The conclusion from these studies is that, as shown many times before, animal models can yield false positives for clinical response, particularly for drugs whose targets are yet to have been proven in the clinic. Of course, one hopes true positives are the case when Acadia tests two doses of primavanserin against psychosis in Parkinson's disease in a 240-patient, six-week, Phase 3 study planned at 50 U.S. and international sites. The rationale for these studies is based on the ability of primavanserin to reverse the near-complete loss of pre-pulse inhibition of startle in rats with dopaminergic lesions, and to reverse the increase in amphetamine-hyperactivity in muscarinic receptor type 1 (M1) deletion mice. These studies are supported by other clinical results presented by Hacksell, in which 500 volunteers and Parkinson's patients with or without psychosis have, in Phase 1 and 2 studies, shown good tolerability to primavanserin, and a long duration of action. This was assessed by no change (but thus also no improvement) in Parkinson's symptoms of 60 patients, reflected by UPDRS parts I and II, and by modest and generally not significant improvements of psychosis, particularly hallucinations and delusions.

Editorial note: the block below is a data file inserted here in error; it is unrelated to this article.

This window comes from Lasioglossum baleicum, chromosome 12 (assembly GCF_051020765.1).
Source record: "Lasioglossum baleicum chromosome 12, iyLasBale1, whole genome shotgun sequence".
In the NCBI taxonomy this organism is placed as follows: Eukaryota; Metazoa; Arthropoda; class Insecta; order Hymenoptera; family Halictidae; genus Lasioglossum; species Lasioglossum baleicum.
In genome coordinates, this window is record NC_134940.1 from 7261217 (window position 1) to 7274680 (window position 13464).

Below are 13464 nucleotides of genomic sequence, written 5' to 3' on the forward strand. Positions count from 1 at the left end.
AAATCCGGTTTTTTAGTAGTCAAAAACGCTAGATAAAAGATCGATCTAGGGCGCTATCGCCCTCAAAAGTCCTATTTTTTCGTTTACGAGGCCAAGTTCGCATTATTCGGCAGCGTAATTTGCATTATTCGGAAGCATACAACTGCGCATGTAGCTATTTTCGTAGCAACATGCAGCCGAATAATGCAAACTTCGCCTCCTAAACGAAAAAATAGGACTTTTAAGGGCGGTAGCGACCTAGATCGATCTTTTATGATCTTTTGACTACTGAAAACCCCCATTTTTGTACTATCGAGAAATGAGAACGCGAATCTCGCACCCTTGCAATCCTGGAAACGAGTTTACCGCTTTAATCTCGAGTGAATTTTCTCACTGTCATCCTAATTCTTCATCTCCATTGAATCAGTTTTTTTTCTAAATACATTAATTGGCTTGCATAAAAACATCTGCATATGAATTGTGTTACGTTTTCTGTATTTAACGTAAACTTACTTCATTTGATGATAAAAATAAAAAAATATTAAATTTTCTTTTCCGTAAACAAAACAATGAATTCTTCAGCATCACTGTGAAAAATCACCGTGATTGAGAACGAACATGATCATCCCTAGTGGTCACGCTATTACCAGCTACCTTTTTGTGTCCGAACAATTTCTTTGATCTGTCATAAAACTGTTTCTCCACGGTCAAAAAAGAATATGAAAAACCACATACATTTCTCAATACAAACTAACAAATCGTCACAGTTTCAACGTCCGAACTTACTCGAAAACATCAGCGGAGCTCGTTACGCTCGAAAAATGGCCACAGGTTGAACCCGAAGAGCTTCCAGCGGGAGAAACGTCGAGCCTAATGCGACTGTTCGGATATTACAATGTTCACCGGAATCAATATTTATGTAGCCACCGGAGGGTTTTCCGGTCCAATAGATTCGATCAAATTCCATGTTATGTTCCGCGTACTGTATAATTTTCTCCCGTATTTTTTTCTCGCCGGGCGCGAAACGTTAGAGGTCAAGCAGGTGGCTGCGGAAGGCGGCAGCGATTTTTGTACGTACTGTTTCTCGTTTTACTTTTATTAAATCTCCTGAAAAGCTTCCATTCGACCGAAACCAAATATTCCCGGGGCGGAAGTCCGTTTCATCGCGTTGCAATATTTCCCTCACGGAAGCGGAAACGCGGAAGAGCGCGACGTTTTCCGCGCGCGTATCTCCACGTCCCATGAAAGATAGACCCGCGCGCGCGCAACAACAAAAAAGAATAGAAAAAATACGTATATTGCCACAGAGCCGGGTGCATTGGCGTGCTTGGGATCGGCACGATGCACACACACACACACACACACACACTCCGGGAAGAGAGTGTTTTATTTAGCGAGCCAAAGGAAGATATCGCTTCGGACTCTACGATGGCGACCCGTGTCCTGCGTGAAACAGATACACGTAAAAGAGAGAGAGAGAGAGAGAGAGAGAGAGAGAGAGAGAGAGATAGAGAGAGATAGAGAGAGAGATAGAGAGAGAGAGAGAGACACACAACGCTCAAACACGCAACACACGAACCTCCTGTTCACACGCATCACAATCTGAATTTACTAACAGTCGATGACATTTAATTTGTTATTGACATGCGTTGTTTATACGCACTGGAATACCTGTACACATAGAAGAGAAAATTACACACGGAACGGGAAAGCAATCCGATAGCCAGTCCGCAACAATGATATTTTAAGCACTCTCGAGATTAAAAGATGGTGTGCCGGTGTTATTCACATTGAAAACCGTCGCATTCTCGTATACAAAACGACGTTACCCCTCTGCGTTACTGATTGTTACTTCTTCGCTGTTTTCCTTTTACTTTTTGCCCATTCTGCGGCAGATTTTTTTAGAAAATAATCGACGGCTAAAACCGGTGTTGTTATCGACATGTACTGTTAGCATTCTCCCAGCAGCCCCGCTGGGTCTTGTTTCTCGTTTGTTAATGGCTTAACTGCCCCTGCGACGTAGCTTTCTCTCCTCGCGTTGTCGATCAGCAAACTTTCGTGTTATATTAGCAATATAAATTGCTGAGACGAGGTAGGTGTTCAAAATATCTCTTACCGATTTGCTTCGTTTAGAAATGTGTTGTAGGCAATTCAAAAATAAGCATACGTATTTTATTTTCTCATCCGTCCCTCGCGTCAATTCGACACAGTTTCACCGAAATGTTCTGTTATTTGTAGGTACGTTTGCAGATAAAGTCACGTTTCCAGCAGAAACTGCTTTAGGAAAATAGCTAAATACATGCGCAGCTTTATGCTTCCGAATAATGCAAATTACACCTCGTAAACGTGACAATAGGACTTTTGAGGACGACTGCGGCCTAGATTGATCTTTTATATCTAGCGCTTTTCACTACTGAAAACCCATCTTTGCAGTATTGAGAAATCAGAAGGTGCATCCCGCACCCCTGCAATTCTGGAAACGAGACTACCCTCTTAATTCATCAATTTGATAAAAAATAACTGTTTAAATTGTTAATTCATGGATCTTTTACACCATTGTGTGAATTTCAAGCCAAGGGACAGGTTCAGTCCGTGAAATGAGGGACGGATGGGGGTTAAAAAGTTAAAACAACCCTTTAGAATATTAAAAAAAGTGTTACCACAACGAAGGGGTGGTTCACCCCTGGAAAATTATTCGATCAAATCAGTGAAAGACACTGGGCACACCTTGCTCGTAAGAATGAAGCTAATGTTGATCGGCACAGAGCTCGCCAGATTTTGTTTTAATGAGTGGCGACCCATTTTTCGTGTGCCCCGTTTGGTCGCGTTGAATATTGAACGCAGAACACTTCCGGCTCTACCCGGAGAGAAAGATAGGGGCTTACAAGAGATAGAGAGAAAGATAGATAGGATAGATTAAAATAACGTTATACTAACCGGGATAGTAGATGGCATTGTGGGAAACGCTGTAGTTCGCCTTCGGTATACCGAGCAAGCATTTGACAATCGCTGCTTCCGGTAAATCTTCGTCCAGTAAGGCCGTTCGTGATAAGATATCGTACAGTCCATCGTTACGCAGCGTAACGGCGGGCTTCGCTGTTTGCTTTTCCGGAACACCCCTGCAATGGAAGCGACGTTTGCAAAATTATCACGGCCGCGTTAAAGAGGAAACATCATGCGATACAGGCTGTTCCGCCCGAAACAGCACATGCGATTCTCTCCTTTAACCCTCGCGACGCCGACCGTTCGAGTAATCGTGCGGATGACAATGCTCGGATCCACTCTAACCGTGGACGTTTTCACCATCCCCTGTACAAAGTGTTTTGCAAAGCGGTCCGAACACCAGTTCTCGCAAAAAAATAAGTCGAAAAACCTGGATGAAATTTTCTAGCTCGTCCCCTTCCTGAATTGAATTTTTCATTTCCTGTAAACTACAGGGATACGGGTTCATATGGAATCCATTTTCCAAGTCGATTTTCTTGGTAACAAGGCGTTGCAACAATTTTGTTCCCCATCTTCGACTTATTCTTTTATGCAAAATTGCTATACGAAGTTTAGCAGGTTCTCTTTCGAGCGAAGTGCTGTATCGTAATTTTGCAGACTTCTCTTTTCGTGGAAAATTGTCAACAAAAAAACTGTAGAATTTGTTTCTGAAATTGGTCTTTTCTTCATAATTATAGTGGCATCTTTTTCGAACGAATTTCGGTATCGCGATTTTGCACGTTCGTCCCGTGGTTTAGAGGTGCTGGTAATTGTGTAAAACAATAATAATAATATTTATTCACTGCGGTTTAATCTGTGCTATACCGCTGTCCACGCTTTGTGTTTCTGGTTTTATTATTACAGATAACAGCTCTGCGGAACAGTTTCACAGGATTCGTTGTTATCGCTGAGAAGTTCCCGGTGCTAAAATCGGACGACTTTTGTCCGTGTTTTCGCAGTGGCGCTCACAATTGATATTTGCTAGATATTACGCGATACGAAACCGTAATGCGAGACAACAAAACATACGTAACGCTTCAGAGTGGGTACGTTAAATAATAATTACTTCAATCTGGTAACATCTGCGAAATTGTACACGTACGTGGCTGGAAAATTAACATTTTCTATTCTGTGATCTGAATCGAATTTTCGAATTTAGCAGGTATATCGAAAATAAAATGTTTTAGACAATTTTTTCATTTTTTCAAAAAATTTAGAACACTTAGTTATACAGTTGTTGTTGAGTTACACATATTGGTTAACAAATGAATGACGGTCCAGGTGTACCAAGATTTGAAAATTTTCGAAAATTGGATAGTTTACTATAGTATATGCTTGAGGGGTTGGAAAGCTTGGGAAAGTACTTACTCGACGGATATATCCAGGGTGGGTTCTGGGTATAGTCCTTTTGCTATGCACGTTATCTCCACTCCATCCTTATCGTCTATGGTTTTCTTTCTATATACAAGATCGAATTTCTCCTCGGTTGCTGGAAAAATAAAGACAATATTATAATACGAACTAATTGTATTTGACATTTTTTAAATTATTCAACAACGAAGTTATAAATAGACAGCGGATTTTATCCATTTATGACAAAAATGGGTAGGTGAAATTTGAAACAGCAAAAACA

Kimberly Vanover, from Intra-Cellular Therapies (ITI), described ITI-007 in the New Developments in Treatment session. This 007 agent remains a little mysterious. ITI-007 has 0.5 nM affinity as a 5HT2A antagonist, and potently (0.15 mg/kg) blocks head shakes induced by the 5HT2A agonist, DOI. It has far less affinity (32 nM) as a presumptive D2 "presynaptic partial agonist/postsynaptic antagonist that is mesolimbic selective." It is weaker (52 nM) at the serotonin transporter (SERT), and inactive at 5HT1A. Its inactivity at H1, β2C, β1, or muscarinic receptors is cited with good reason to predict that ITI-007 may not produce sedation or metabolic side effects. ITI-007 has been shown in clinical studies to dose-dependently increase slow wave sleep and hasten waking after sleep onset, and sleep time, in patients with sleep maintenance insomnia. It was also proposed to be a potential therapy for depression and to lack sexual side effects. The occupancy of D2 receptors in human brain, determined by [11C]-raclopride PET studies, attained only 10, 20, and 30 percent with increasing doses of 10, 20, and 30 mg of ITI-007. The highest, 30 percent, occupancy is probably still insufficient to mediate antipsychotic efficacy, unless, for example, if a higher occupancy of limbic D2-like receptors could be shown. A limbic versus striatal selectivity of D2 compounds was supported by second messenger activation in limbic regions.